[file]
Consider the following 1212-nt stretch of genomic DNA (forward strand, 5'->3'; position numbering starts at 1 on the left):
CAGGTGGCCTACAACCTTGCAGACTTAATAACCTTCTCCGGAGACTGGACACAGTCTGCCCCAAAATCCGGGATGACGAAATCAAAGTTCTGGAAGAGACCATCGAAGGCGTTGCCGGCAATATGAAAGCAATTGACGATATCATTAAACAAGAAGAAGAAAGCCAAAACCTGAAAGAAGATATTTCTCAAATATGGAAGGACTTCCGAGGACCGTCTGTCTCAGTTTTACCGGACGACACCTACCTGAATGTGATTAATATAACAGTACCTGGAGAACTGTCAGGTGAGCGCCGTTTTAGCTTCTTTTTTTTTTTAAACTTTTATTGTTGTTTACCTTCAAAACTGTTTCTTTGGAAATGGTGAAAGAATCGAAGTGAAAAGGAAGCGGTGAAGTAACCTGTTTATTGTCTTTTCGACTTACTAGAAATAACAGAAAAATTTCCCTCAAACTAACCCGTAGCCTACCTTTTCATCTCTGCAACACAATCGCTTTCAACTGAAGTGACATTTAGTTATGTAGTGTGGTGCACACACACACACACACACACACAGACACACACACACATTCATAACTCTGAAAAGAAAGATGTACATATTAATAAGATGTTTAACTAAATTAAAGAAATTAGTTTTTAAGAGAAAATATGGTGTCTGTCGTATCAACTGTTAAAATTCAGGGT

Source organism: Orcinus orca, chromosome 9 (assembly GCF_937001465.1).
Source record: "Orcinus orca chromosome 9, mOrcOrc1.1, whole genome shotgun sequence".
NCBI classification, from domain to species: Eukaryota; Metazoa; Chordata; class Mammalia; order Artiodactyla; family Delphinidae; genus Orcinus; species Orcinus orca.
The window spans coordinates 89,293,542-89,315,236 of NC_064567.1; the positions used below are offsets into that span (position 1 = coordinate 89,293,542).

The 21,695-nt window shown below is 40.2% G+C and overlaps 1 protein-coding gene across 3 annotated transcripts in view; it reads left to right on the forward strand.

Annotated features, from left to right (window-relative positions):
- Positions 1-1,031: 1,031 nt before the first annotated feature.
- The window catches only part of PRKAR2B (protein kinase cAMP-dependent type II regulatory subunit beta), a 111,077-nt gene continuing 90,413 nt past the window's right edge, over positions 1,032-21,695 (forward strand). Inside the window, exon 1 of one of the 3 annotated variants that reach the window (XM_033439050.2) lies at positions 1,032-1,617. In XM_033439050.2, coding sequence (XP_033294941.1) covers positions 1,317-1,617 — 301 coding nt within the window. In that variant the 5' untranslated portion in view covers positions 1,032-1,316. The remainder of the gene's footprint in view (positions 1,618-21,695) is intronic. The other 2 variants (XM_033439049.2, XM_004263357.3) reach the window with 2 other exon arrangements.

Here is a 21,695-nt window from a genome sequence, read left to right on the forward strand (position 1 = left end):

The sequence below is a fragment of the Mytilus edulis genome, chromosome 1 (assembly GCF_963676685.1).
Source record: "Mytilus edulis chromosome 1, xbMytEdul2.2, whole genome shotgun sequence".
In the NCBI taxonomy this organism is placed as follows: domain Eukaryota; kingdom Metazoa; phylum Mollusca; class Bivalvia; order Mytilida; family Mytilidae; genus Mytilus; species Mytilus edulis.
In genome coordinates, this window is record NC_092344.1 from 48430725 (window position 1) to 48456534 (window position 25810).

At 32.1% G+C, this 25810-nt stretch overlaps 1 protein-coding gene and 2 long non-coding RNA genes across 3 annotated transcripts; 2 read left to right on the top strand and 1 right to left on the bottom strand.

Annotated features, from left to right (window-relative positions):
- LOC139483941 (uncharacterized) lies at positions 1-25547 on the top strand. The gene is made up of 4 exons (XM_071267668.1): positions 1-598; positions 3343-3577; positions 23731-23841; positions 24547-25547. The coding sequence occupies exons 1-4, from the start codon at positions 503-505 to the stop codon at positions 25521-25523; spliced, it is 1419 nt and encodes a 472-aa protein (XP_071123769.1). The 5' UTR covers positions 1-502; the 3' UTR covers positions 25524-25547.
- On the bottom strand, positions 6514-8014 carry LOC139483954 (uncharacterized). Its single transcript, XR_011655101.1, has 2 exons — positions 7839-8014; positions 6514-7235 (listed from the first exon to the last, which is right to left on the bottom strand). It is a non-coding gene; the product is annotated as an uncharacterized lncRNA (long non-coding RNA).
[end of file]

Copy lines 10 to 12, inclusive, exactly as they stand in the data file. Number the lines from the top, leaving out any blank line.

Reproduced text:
- The window catches only part of PRKAR2B (protein kinase cAMP-dependent type II regulatory subunit beta), a 111,077-nt gene continuing 90,413 nt past the window's right edge, over positions 1,032-21,695 (forward strand). Inside the window, exon 1 of one of the 3 annotated variants that reach the window (XM_033439050.2) lies at positions 1,032-1,617. In XM_033439050.2, coding sequence (XP_033294941.1) covers positions 1,317-1,617 — 301 coding nt within the window. In that variant the 5' untranslated portion in view covers positions 1,032-1,316. The remainder of the gene's footprint in view (positions 1,618-21,695) is intronic. The other 2 variants (XM_033439049.2, XM_004263357.3) reach the window with 2 other exon arrangements.

Here is a 21,695-nt window from a genome sequence, read left to right on the forward strand (position 1 = left end):

The sequence below is a fragment of the Mytilus edulis genome, chromosome 1 (assembly GCF_963676685.1).